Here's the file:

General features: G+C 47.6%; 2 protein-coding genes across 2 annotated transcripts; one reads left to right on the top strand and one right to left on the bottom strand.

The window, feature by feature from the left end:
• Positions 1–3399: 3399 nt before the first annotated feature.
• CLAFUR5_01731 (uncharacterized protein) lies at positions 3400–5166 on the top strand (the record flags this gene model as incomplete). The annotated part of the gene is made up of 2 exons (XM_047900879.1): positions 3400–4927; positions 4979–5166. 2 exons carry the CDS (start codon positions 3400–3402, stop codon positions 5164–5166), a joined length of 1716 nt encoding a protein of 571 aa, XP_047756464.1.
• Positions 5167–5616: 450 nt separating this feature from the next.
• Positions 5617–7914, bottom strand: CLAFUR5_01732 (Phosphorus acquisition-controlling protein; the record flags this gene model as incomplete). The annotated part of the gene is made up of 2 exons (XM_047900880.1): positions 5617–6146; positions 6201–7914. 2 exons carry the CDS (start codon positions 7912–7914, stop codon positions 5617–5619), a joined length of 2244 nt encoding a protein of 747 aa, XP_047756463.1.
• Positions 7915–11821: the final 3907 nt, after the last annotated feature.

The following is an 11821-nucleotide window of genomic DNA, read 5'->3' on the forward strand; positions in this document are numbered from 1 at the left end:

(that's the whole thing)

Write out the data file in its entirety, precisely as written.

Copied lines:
General features: G+C 47.6%; 2 protein-coding genes across 2 annotated transcripts; one reads left to right on the top strand and one right to left on the bottom strand.

The window, feature by feature from the left end:
• Positions 1–3399: 3399 nt before the first annotated feature.
• CLAFUR5_01731 (uncharacterized protein) lies at positions 3400–5166 on the top strand (the record flags this gene model as incomplete). The annotated part of the gene is made up of 2 exons (XM_047900879.1): positions 3400–4927; positions 4979–5166. 2 exons carry the CDS (start codon positions 3400–3402, stop codon positions 5164–5166), a joined length of 1716 nt encoding a protein of 571 aa, XP_047756464.1.
• Positions 5167–5616: 450 nt separating this feature from the next.
• Positions 5617–7914, bottom strand: CLAFUR5_01732 (Phosphorus acquisition-controlling protein; the record flags this gene model as incomplete). The annotated part of the gene is made up of 2 exons (XM_047900880.1): positions 5617–6146; positions 6201–7914. 2 exons carry the CDS (start codon positions 7912–7914, stop codon positions 5617–5619), a joined length of 2244 nt encoding a protein of 747 aa, XP_047756463.1.
• Positions 7915–11821: the final 3907 nt, after the last annotated feature.

The following is an 11821-nucleotide window of genomic DNA, read 5'->3' on the forward strand; positions in this document are numbered from 1 at the left end: